The teaching of the Ringmaster

Sandeep Roy

A ringmaster is a significant performer in many circuses. Most often seen in traditional circuses, the ringmaster is a master of ceremonies that introduces the circus acts to the audience. I have decided to become the ringmaster today and unfurl the circus in front of you. I am not talking about the traditional circus but the Olympics- the master of the five rings. The Olympic symbol – widely known throughout the world as the Olympic rings – is the visual ambassador of Olympism for billions of people. Based on a design first created by Pierre de Coubertin, the Olympic rings remain a global representation of the Olympic Movement and its activity. The Olympic symbol consists of five interlaced rings of equal dimensions (the Olympic rings), used alone, in one, or in five different colors. When used in its five-color version, these colors shall be, from left to right, blue, yellow, black, green, and red. The rings are interlaced from left to right; the blue, black, and red rings are situated at the top, the yellow and green rings are at the bottom in accordance with the following graphic reproduction. The Olympic symbol expresses the activity of the Olympic Movement and represents the union of the five continents and the meeting of athletes from throughout the world at the Olympic Games. These five rings represent the five parts of the world now won over to the cause of Olympism and ready to accept its fecund rivalries. What is more, the six colors thus combined reproduce those of all nations without exception.

India first participated at the Olympic Games in 1900, with a lone athlete Norman Pritchard winning two medals – both silver – in athletics and became the first Asian nation to win an Olympic medal. Indian athletes have won 35 medals, all at the Summer Games. For a period of time, India's national field hockey team was dominant in the Olympic competition, winning eleven medals in twelve Olympics between 1928 and 1980. The run included 8 gold medals in total and six successive gold medals from 1928–1956. Sushil Kumar became the first Indian athlete to win multiple individual Olympic medals since independence. In the 2000 Sydney Olympics two-time World Championship gold medalist Karnam Malleswari won a bronze medal in the Women's 69 kg weightlifting category. It was the first-ever Olympic medal won by an Indian woman. At the 2008 Beijing Olympics, Abhinav Bindra won gold in the Men's 10-meter air rifle event becoming the first Indian to win an individual gold medal at the Olympic Games. Vijender Singh got the country's first medal in boxing with his bronze medal in the Middleweight category. The 3 medal haul for India was the best till that year. Subsequently, the record was bettered to make it the third-best performance in history. Saina Nehwal won a bronze medal in badminton in Women's singles getting the country's first Olympic medal in badminton. Mary Kom became the first Indian woman to win a medal in boxing with her bronze medal in the Women's flyweight division. This was India's best performance till overtaken in 2020.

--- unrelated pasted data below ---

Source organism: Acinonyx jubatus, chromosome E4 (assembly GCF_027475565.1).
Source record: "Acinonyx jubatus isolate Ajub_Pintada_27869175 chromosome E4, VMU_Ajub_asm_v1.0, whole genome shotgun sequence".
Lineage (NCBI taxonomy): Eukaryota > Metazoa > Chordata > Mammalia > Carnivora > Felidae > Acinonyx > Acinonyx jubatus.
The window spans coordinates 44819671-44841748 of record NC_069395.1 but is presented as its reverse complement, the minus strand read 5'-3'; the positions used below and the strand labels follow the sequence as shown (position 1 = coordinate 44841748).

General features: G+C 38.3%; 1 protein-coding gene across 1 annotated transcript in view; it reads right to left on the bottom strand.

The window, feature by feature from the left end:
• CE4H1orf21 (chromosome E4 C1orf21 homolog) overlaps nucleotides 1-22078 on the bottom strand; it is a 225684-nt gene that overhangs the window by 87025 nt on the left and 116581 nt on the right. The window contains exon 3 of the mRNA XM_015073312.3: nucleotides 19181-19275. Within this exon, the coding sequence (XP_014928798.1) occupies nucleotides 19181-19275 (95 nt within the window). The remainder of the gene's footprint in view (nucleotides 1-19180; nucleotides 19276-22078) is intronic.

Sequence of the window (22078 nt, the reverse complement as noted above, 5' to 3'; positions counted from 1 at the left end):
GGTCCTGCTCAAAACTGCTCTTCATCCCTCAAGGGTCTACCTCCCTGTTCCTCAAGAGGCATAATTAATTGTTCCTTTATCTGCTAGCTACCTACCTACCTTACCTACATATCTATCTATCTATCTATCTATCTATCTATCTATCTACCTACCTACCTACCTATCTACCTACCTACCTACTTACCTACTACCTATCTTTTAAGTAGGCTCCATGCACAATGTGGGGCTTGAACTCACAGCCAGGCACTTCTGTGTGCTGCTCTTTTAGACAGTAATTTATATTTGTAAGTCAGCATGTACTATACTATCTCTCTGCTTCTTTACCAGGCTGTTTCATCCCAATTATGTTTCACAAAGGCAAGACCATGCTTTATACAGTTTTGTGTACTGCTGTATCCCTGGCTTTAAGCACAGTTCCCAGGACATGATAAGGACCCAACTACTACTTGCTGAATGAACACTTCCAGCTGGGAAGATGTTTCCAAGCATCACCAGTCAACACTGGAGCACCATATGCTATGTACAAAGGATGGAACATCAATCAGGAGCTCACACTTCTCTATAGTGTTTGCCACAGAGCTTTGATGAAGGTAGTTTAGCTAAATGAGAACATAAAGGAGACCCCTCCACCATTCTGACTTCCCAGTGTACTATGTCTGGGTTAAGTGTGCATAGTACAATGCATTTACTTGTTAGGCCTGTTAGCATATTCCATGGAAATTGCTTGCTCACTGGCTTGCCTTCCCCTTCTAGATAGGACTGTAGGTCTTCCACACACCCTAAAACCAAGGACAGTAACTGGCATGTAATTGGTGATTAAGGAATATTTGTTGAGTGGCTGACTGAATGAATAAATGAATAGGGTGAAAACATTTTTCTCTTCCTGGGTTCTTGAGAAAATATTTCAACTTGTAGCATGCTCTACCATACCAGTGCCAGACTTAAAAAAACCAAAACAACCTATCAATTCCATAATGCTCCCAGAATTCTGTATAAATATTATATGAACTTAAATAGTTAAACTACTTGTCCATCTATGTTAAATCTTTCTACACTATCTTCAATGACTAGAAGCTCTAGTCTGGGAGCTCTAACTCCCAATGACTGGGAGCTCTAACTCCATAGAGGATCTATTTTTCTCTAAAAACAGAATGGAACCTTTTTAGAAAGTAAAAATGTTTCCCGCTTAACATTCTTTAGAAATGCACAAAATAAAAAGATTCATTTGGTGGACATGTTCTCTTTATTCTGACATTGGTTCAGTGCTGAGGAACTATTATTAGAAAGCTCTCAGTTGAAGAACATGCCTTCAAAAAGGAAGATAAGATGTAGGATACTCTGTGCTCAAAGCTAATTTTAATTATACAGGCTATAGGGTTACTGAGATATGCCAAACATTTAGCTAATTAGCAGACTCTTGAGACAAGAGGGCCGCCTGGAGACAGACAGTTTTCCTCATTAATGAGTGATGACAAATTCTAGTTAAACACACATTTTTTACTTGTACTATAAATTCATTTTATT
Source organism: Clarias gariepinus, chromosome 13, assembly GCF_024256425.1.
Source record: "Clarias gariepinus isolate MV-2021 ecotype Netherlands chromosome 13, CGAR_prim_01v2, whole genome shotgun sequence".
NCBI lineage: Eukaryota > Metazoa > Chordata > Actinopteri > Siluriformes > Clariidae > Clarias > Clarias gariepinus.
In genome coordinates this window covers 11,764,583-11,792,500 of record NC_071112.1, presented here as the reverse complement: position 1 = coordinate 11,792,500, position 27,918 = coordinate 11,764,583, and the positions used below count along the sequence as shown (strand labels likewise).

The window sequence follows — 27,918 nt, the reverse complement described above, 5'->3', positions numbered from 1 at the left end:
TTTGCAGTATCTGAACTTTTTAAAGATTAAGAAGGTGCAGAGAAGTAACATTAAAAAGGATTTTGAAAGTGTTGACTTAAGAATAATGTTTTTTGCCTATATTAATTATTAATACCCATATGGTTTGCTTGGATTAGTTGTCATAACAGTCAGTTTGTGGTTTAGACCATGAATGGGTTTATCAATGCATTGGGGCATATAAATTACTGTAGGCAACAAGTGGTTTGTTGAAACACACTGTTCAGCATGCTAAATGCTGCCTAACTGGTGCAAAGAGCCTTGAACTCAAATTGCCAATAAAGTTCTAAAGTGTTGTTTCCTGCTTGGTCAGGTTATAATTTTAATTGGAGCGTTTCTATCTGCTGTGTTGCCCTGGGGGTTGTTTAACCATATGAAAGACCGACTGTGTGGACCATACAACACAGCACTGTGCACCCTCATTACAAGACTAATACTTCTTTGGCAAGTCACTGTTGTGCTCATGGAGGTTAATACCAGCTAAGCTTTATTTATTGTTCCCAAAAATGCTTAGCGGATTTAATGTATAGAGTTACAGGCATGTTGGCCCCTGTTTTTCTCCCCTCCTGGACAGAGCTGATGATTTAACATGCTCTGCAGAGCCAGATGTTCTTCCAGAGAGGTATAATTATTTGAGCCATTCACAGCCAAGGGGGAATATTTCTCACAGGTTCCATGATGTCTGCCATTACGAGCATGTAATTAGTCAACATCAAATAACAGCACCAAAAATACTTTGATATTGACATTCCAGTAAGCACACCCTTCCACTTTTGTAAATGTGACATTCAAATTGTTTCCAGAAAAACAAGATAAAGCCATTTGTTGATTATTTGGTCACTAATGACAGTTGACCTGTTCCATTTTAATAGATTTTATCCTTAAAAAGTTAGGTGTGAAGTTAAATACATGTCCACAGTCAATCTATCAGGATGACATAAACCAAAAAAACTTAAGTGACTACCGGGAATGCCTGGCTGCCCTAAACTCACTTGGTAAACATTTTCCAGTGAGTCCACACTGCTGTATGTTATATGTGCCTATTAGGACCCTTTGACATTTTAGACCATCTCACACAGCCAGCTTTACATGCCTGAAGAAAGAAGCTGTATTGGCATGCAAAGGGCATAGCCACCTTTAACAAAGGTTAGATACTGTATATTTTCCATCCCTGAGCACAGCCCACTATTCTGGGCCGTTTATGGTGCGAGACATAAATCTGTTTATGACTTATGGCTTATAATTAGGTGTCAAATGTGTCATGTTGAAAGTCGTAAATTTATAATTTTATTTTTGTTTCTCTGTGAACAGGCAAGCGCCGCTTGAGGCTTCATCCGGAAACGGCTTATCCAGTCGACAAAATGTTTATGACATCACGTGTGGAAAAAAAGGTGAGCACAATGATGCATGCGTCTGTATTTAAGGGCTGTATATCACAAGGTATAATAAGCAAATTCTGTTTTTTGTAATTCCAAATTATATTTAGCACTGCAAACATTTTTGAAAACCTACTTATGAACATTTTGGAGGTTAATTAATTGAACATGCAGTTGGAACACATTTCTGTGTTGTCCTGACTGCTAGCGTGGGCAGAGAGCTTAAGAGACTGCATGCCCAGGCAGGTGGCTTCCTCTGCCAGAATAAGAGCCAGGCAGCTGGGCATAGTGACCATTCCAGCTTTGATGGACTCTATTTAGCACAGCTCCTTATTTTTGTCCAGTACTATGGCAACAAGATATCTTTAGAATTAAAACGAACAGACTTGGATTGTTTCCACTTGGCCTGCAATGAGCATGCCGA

After the 2021 Olympics was over, we realized that we had sent two teams for the game, one to be on the field while the other was on social media. The first show showed a picture of Neeraj Chopra with our Honorable Prime Minister, Shri. Narendra Modi in one frame with a caption that said “Nothing, just two best throwers in one image. #NeerajChopra.” Another user wrote “Haryana athletes have bagged maximum medals. What about neighboring ‘UDTA PUNJAB’? Just good for blocking roads.” Our best online participant wrote, “Australia’s Emma has won as many medals as our country single-handedly.” The nail on the coffin “Bangladesh doesn’t have an Olympic team because all those who can jump, run or swim have already crossed the border and entered India.” I challenge these social media participants to come and run five kilometers, everyone will get to know how easy it is to win a medal in the Olympics. Criticism is probably the easiest sport ever played and participated by most in our country. In the 2021 Olympics, Saikhom Mirabai Chanu secured silver in weightlifting. Neeraj Chopra won the gold in the Javelin, becoming the first Indian to win a gold medal in track and field and the second Indian to win an individual gold. In Men's Field Hockey, India won a bronze medal. This medal came after a gap of 41 years. Wrestler Ravi Dahiya won silver while Ace shuttler PV Sindhu, boxer Lovlina Borgohain and wrestler Bajrang Punia each brought a Bronze medal. The haul of 7 medals is the best performance for India in the Olympics history.

The father of modern Olympics, Pierre De Coubertin said “The most important thing in the Olympic Games is not winning but taking part; the essential thing in life is not conquering but fighting well.” It seems many of our citizens have forgotten the essence of the Olympics. It takes dedication, hard work, and daily planning to be in the ring. Esther Williams, an American swimmer very rightly said “We can’t all win Olympic medals. Even I never won one.” We as a country need to ensure that our sportspersons are provided with the best of training and nutrition so that they can go prepared and compete with the best. We need to ensure that our children take up sports seriously as a profession, we need to encourage them. We cannot expect a miracle when our children attend only one sports class of forty minutes a week. We have to identify talent in our children and reduce their curricular activities so that they can focus on sports. If only we can do this, in the future we can see our children in the ring. I, the ringmaster, end my writing with a quote by Cory McGee, an American professional middle-distance runner, who said “I told myself when I arrived this week that no matter what happens, whether I made this team or not, my love for running wouldn’t change.”